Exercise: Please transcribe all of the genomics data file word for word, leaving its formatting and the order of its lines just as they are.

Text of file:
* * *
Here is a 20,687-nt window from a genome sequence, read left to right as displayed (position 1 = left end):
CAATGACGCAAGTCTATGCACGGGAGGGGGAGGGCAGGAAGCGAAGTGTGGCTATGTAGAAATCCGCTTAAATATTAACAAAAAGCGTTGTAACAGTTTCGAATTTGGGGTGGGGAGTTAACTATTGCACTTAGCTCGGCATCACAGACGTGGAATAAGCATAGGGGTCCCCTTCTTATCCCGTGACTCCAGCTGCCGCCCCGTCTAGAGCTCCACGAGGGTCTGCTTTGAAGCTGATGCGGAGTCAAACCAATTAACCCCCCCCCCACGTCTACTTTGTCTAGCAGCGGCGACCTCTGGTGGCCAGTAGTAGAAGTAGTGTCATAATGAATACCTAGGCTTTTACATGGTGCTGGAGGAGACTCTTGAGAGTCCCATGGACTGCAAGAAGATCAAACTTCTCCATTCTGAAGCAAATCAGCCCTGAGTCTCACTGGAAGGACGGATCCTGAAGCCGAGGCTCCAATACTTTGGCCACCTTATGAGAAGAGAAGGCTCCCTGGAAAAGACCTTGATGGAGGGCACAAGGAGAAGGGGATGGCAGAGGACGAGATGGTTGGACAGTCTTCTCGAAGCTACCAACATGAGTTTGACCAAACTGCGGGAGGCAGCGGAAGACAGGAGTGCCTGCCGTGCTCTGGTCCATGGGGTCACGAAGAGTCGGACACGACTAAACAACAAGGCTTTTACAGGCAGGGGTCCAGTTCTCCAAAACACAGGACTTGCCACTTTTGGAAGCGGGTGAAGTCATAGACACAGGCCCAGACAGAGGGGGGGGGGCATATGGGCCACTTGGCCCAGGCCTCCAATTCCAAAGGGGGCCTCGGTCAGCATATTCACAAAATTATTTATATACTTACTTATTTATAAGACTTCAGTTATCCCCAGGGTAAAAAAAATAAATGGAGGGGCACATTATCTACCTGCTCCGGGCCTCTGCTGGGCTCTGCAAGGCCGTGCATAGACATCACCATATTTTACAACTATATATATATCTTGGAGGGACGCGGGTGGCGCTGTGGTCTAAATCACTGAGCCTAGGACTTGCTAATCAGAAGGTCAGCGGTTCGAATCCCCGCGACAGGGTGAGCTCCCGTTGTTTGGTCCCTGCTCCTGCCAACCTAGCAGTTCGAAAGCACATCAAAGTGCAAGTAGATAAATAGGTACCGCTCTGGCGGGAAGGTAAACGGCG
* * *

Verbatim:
Here is a 20,687-nt window from a genome sequence, read left to right as displayed (position 1 = left end):
CAATGACGCAAGTCTATGCACGGGAGGGGGAGGGCAGGAAGCGAAGTGTGGCTATGTAGAAATCCGCTTAAATATTAACAAAAAGCGTTGTAACAGTTTCGAATTTGGGGTGGGGAGTTAACTATTGCACTTAGCTCGGCATCACAGACGTGGAATAAGCATAGGGGTCCCCTTCTTATCCCGTGACTCCAGCTGCCGCCCCGTCTAGAGCTCCACGAGGGTCTGCTTTGAAGCTGATGCGGAGTCAAACCAATTAACCCCCCCCCCACGTCTACTTTGTCTAGCAGCGGCGACCTCTGGTGGCCAGTAGTAGAAGTAGTGTCATAATGAATACCTAGGCTTTTACATGGTGCTGGAGGAGACTCTTGAGAGTCCCATGGACTGCAAGAAGATCAAACTTCTCCATTCTGAAGCAAATCAGCCCTGAGTCTCACTGGAAGGACGGATCCTGAAGCCGAGGCTCCAATACTTTGGCCACCTTATGAGAAGAGAAGGCTCCCTGGAAAAGACCTTGATGGAGGGCACAAGGAGAAGGGGATGGCAGAGGACGAGATGGTTGGACAGTCTTCTCGAAGCTACCAACATGAGTTTGACCAAACTGCGGGAGGCAGCGGAAGACAGGAGTGCCTGCCGTGCTCTGGTCCATGGGGTCACGAAGAGTCGGACACGACTAAACAACAAGGCTTTTACAGGCAGGGGTCCAGTTCTCCAAAACACAGGACTTGCCACTTTTGGAAGCGGGTGAAGTCATAGACACAGGCCCAGACAGAGGGGGGGGGGCATATGGGCCACTTGGCCCAGGCCTCCAATTCCAAAGGGGGCCTCGGTCAGCATATTCACAAAATTATTTATATACTTACTTATTTATAAGACTTCAGTTATCCCCAGGGTAAAAAAAATAAATGGAGGGGCACATTATCTACCTGCTCCGGGCCTCTGCTGGGCTCTGCAAGGCCGTGCATAGACATCACCATATTTTACAACTATATATATATCTTGGAGGGACGCGGGTGGCGCTGTGGTCTAAATCACTGAGCCTAGGACTTGCTAATCAGAAGGTCAGCGGTTCGAATCCCCGCGACAGGGTGAGCTCCCGTTGTTTGGTCCCTGCTCCTGCCAACCTAGCAGTTCGAAAGCACATCAAAGTGCAAGTAGATAAATAGGTACCGCTCTGGCGGGAAGGTAAACGGCG